Cheers,

Geoff Ruby

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Are you pleased with it? Any drawbacks? I like the idea of no grout in a backsplash - particularly behind the cooktop area. Is it difficult to work with when installing - ie. how difficult is it to cut holes for electrical outlets etc. Is it limited in colour palette available?

A trick we've learned & used several times is to just paint our 'backsplash' whatever color fits the kitchen. Or tile it in the normal way.

THEN paint over the other paint or tile with a clear matte polyurathane (sp?). Two coats is best.

The clear matte is pretty much invisible, but being hard & tough is easy to clean as well as long lasting. Just soap & water usually takes off any splashes or grease from cooking. On a daily basis we just wipe it down with a damp sponge.

Seems to last for at least 5 years & is then easily renewed by painting on another coat.

Doing it this way solves any installation problems, saves money and looks good!

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I'd love your opinion as well as others' experiences with islands. I'm especially interested in anyone's experience with putting an island into smallish kitchens (mine is roughly 11x14, with limitations of odd doorways and such. I say smallish because I get the sense that it's smallish by some  standards. For central Boston it's pretty spacious).  I'm grappling with the "island vs. penninsula" debate.

Our 10x12 kitchen opens to the dining room on the short side. Pre-renovation, a peninsula between the kitchen and dining room was a major bottleneck. After evaluating several island and peninsula configurations, we decided that a galley layout was the most efficient and functional.

If you can use the 14' dimension I think you'll be OK. My calculation is: 2 X 30" countertops = 5' leaving 9' , 2 X 36" walkways/work areas = 6'. This leaves 3' for the island width. More than enough; in fact unless you really do have two people cooking a lot of the time a 30" wide island works well. We had one kitchen where we only had space for a 24" island. That worked.

I think the association recommendations are great & ideal IF you can plan the kitchen from scratch. In the world of this is the space I have; how do I best use it corner cutting is necessary.

Unfortunately, in this kitchen, it's the other way around, the island would need to run parallel to the 14' length. one wall cannot have any cabinets. So, the floor plan provides for one length of 24" cabs, 40" walkways, and a 30" width island. Because of the dimensions, the island could easily run 6-8 feet (which is the temptation in an otherwise tight plan)

My kitchen is almost exactly the same size as yours, just a little bit longer (15' 6" x 11' 4") and I too have pondered the island vs penninsula issue. In the end, we decided against either (sort of).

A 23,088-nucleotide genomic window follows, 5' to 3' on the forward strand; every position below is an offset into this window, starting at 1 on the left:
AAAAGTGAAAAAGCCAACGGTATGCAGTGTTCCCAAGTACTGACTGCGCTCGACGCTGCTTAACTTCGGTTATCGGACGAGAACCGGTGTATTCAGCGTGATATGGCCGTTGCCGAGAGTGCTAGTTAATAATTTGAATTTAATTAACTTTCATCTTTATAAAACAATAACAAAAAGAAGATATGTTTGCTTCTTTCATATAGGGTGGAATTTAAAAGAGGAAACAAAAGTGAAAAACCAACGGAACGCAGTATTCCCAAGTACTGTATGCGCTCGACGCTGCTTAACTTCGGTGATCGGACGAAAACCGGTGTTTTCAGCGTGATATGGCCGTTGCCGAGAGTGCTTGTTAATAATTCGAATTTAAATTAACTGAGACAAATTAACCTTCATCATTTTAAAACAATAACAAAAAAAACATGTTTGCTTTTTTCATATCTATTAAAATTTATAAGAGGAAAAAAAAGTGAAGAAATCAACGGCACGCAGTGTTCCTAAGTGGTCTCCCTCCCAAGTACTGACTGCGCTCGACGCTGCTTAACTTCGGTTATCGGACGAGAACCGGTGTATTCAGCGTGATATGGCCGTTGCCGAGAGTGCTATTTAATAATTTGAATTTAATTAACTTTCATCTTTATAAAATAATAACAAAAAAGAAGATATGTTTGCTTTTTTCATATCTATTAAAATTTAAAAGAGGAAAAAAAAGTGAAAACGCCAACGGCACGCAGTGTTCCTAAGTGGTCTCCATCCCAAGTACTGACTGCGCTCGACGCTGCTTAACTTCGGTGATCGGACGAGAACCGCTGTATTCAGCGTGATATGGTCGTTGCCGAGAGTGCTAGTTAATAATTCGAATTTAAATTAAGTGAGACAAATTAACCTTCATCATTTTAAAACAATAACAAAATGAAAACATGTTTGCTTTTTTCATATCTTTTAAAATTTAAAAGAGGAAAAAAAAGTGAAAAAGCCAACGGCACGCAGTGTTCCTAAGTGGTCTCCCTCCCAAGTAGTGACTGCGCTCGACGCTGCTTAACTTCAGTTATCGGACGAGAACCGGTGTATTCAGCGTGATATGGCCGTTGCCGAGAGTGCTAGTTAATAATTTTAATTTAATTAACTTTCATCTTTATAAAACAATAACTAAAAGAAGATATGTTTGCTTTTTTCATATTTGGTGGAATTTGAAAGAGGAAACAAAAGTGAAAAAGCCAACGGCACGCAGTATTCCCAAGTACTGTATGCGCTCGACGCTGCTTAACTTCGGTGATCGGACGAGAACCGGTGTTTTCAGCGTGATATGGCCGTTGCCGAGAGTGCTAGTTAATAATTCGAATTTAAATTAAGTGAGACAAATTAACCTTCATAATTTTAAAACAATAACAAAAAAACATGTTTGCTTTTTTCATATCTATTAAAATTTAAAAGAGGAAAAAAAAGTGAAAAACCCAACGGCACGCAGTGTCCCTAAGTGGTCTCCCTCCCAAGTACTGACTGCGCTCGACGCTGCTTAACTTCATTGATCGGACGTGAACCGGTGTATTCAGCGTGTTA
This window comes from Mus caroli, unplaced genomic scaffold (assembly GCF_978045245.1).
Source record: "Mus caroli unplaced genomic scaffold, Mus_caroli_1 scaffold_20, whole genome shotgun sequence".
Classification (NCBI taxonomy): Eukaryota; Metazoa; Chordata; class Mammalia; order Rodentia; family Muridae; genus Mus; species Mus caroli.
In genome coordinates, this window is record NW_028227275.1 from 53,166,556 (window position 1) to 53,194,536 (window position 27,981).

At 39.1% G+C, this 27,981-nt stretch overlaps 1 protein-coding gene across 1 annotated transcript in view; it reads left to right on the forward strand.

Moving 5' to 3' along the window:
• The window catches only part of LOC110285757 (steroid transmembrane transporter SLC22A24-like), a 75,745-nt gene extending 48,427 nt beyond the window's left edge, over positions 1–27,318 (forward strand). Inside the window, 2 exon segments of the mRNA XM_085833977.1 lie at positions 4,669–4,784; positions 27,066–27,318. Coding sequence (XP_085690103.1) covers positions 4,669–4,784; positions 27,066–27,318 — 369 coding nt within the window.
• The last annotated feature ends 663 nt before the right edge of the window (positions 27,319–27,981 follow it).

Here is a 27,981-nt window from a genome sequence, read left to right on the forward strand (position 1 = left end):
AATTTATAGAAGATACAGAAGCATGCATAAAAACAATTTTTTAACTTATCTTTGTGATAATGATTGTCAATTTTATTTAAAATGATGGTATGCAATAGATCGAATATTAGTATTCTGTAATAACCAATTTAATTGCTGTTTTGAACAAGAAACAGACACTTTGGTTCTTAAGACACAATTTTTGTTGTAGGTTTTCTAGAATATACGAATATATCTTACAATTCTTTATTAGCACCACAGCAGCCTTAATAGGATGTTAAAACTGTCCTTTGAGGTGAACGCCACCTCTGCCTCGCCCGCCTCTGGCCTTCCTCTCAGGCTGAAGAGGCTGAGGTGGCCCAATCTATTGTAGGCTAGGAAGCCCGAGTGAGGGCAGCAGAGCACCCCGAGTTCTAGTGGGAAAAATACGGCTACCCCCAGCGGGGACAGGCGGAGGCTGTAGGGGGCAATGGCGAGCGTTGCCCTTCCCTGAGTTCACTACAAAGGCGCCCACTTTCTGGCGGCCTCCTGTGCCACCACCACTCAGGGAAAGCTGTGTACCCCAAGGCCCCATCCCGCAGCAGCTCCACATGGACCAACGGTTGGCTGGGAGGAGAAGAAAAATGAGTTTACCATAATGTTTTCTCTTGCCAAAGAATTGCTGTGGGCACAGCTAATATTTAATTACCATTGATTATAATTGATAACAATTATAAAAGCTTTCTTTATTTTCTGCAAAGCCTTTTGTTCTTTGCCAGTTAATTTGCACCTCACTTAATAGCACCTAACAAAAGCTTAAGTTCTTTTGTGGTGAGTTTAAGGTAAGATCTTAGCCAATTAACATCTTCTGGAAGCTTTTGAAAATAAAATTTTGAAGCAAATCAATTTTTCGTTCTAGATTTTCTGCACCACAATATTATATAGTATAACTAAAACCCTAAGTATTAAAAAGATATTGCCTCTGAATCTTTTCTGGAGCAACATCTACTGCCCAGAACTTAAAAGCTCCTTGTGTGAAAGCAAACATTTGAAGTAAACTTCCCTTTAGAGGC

Our house is a typical toronto Victorian, and I understand is typical of Boston as well - not very wide, but deep. This means that the flow of the house, if that makes sense, makes the kitchen fifteen feet longish by 11 feet wide. Given the akward layout of doors, windows etc, you couldn't really orient it the other way around. So, that meant an 11' wide kitchen - not quite wide enough for an island, unless we wanted to keep one of the "long" walls free of cabinets. Which didn't make sense for us.

So, we went to the idea of a penninsula. But again, that wasn't ideal. Due to the configuration of the doors, there was really only one place it could go. But it would create a bottleneck effect between kitchen and dining room and make the space look and feel smaller. We really only wanted the penninsula for seating (well, more counter space wouldn't have hurt either). So, instead of a penninsula, we've settled on building a table that will slide under the counter (the counter will extend past the last of the cabinets by @ 30", and the table will slide under perpendicular to the counter), that we can pull out and act as the "penninsula" when required, and slide back under the counter (or fold down - we haven't built it yet) to preserve the flow of the kitchen. We've positioned this roughly where we were thinking of putting the penninsula.

I hope that made sense. We're actually in the throes of the reno now (cabinets ripped out Monday, plumging unavailable, subfloor ripped out today) - I'd post pics, but I am software challenged and egullet rejects them as too large.

I will add that I got the idea for replacing the penninsula with a slide out table while reading this thread - thanks again Dave!. I'm not sure why it never occurred to me earlier, but it didn't.

I hope this a) made sense, and b) helped.

Yes, it made sense and helped, insofar as it helps to know that other folks have these old floor plans!

Truth is, the entire room is 20' long, but I'm trying to reserve a hunk of the room for an area that I can use as a very small study/seating area. Several architect friends have been generous with their advice, and I've ended up with two competing floor plans: island v. penninsla. Going with a galley seems to waste a lot of floor space. Truthfully, the penninsula plan is much more efficient. But I crave an island, and I fear the penninsula will feel too confining. Any penninsula fans out there?